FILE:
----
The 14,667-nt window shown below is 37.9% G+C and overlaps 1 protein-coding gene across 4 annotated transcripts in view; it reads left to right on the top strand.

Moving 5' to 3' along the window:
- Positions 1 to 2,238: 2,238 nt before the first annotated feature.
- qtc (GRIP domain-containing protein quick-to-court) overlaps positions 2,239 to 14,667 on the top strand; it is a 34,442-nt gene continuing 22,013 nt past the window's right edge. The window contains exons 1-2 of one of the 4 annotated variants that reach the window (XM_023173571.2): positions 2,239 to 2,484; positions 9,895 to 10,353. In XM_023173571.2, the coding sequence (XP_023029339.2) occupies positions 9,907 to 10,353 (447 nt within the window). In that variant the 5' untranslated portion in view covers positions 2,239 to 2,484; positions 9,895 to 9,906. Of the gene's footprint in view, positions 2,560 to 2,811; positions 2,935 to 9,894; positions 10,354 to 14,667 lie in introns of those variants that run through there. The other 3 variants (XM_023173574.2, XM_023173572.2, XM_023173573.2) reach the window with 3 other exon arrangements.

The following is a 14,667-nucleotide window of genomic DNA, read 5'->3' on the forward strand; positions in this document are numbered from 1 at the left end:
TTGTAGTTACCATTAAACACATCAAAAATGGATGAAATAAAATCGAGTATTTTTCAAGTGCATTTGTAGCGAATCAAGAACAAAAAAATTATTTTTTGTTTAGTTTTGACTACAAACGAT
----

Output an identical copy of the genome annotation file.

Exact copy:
The 14,667-nt window shown below is 37.9% G+C and overlaps 1 protein-coding gene across 4 annotated transcripts in view; it reads left to right on the top strand.

Moving 5' to 3' along the window:
- Positions 1 to 2,238: 2,238 nt before the first annotated feature.
- qtc (GRIP domain-containing protein quick-to-court) overlaps positions 2,239 to 14,667 on the top strand; it is a 34,442-nt gene continuing 22,013 nt past the window's right edge. The window contains exons 1-2 of one of the 4 annotated variants that reach the window (XM_023173571.2): positions 2,239 to 2,484; positions 9,895 to 10,353. In XM_023173571.2, the coding sequence (XP_023029339.2) occupies positions 9,907 to 10,353 (447 nt within the window). In that variant the 5' untranslated portion in view covers positions 2,239 to 2,484; positions 9,895 to 9,906. Of the gene's footprint in view, positions 2,560 to 2,811; positions 2,935 to 9,894; positions 10,354 to 14,667 lie in introns of those variants that run through there. The other 3 variants (XM_023173574.2, XM_023173572.2, XM_023173573.2) reach the window with 3 other exon arrangements.

The following is a 14,667-nucleotide window of genomic DNA, read 5'->3' on the forward strand; positions in this document are numbered from 1 at the left end:
TTGTAGTTACCATTAAACACATCAAAAATGGATGAAATAAAATCGAGTATTTTTCAAGTGCATTTGTAGCGAATCAAGAACAAAAAAATTATTTTTTGTTTAGTTTTGACTACAAACGAT